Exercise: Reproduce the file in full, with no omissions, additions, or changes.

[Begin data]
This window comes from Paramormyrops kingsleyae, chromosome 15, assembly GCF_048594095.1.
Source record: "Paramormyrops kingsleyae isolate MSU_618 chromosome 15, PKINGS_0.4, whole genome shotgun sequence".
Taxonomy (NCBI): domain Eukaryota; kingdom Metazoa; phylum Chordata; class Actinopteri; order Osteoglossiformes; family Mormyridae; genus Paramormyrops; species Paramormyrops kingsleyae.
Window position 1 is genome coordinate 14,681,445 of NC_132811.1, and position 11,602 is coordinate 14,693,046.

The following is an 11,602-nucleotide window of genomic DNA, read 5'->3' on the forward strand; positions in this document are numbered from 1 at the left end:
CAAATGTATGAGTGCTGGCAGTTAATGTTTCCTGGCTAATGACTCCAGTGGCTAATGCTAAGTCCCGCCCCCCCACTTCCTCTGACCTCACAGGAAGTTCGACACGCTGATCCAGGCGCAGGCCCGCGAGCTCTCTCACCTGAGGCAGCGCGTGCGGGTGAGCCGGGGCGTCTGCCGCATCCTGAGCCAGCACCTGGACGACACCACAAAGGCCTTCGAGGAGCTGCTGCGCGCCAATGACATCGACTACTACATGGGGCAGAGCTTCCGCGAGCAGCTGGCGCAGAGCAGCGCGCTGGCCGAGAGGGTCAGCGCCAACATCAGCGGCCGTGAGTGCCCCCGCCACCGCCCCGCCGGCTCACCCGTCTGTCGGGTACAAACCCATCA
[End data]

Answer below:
This window comes from Paramormyrops kingsleyae, chromosome 15, assembly GCF_048594095.1.
Source record: "Paramormyrops kingsleyae isolate MSU_618 chromosome 15, PKINGS_0.4, whole genome shotgun sequence".
Taxonomy (NCBI): domain Eukaryota; kingdom Metazoa; phylum Chordata; class Actinopteri; order Osteoglossiformes; family Mormyridae; genus Paramormyrops; species Paramormyrops kingsleyae.
Window position 1 is genome coordinate 14,681,445 of NC_132811.1, and position 11,602 is coordinate 14,693,046.

The following is an 11,602-nucleotide window of genomic DNA, read 5'->3' on the forward strand; positions in this document are numbered from 1 at the left end:
CAAATGTATGAGTGCTGGCAGTTAATGTTTCCTGGCTAATGACTCCAGTGGCTAATGCTAAGTCCCGCCCCCCCACTTCCTCTGACCTCACAGGAAGTTCGACACGCTGATCCAGGCGCAGGCCCGCGAGCTCTCTCACCTGAGGCAGCGCGTGCGGGTGAGCCGGGGCGTCTGCCGCATCCTGAGCCAGCACCTGGACGACACCACAAAGGCCTTCGAGGAGCTGCTGCGCGCCAATGACATCGACTACTACATGGGGCAGAGCTTCCGCGAGCAGCTGGCGCAGAGCAGCGCGCTGGCCGAGAGGGTCAGCGCCAACATCAGCGGCCGTGAGTGCCCCCGCCACCGCCCCGCCGGCTCACCCGTCTGTCGGGTACAAACCCATCA